Crawford Lab members attend the 2018 Nobel Prize Ceremony

Dr. Jamie Scott and Dr. Felix Breden attended the 2018 Nobel Prize ceremony in Stockholm, Sweden to celebrate Jamie’s PhD supervisor, George P. Smith. Dr. Smith was awarded the Nobel Prize in Chemistry for his pioneering work on the phage display of peptides and antibodies. Dr. Jamie Scott was the first author on the seminal paper on this work; check out “Scott, J. K., & Smith, G. P. (1990). Searching for peptide ligands with an epitope library. Science, 249(4967), 386-390.”

From the photos, it looks like everyone had a great time! Check out Felix in his penguin suit and Jamie looking radiant in a beautiful Armani dress.


What strange things can you find in the shorelines of Canada?

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The use of interactive maps made by Alannah Biega (@alannahbiega, an alumni of the Crawford Lab) is  highlighting the top items collected from Canadian shores ( while also showing odd items ( Helping your closest shoreline clean up group could lead you to finding an unopened bottle of champagne, a rubber chicken, or even money!

The Great Canadian Shoreline Cleanup Interactive Map

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The information of these maps were used for the following news articles:

Study finds greater risk of extinction among high diversity amphibian groups

By the Simon Fraser University Biology Department

SFU’s Issues and Experts and SFU News have featured a recent study by Dan Greenberg and Arne Mooers.

From the reports: “A new study by Simon Fraser University biologists Dan Greenberg and Arne Mooers offers clues to why more than 30 per cent of amphibians, including frogs, newts, toads and salamanders, are at risk of extinction.

The researchers examined evolutionary patterns of modern extinction risk across more than 300 amphibian groups and found that species from groups with high ongoing diversification are at greater risk of extinction than slowly diversifying lineages. The research is published this month in the journal Evolution Letters.”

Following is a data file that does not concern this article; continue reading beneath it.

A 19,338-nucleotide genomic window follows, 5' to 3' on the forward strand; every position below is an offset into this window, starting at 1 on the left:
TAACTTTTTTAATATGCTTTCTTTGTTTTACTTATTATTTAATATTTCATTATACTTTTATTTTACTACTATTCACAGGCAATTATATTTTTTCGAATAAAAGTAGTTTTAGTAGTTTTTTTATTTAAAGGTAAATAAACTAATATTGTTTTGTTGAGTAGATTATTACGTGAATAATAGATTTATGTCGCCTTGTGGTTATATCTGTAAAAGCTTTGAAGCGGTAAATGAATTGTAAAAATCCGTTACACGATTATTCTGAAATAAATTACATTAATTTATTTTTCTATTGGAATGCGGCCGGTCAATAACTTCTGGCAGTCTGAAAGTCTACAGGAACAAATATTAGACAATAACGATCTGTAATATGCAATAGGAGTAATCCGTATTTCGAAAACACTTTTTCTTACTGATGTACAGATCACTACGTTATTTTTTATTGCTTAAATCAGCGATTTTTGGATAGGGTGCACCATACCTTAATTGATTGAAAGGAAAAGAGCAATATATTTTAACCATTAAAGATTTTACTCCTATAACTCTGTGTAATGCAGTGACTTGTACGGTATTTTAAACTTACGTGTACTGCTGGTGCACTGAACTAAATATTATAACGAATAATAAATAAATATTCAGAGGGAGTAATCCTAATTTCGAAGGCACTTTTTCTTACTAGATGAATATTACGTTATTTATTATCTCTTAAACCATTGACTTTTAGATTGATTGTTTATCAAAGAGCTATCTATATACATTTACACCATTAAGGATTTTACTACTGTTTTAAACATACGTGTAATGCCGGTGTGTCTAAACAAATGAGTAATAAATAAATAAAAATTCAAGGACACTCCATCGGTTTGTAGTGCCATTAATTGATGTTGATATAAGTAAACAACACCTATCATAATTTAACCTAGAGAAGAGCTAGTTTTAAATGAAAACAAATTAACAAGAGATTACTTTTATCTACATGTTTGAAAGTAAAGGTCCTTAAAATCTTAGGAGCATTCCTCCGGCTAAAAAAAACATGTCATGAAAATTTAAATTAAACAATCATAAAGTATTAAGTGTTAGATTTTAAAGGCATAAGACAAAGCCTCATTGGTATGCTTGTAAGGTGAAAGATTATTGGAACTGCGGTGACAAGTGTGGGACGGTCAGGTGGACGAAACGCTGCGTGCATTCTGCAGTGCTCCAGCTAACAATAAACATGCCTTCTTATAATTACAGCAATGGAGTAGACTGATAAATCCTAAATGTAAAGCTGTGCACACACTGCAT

Click on the links below for more information and a link to the article:

How and why are humans like social insects?


The Faculty of Science Research News page has posted a summary of a recent paper by Bernie Crespi, “How and why are humans like social insects?” published in Behavioural and Brain Sciences.

Read the summary on the Research News page (includes link to paper):

Article from

Choosey female guppies select for more colourful males with bigger Y chromosomes


The Faculty of Science Research News page has posted a summary of a recent paper by Felix Breden and colleagues, “Choosey female guppies select for more colourful males with bigger Y chromosomes” published in Nature Communications.

Read the summary on the Research News page (includes link to paper):

Article from:

Global representation of threatened amphibians ex situ is bolstered by non-traditional institutions, but gaps remain


Photo: Jonathan Kolby

A study led by graduate students Alannah Biega and Dan Greenberg with post doctoral researcher Tom Martin, from the Arne Mooers lab, is the feature article in this month’s (April 2017) edition of Animal Conservation. They consider how well Zoos are doing at representing frogs and salamanders of conservation concern in their collections. As the “feature” article, the paper graces the cover, and there are three scholarly commentaries and a response discussing the role of zoos in mitigating global amphibian declines.

You can read it all here:

Article from:

Article in the news: Conflict between the sexes maintains diversity in brain hormones

Article by the University of Jyväskylä highlighting Dr. Mokkonen’s work:

Men are from mars and women are from venus? Whiles this stereotype is extreme and controversial, gender differences in behaviour nonetheless are common in nature. Much variation in animal, including human, behaviour is regulated by expression of hormones and their receptors in brains.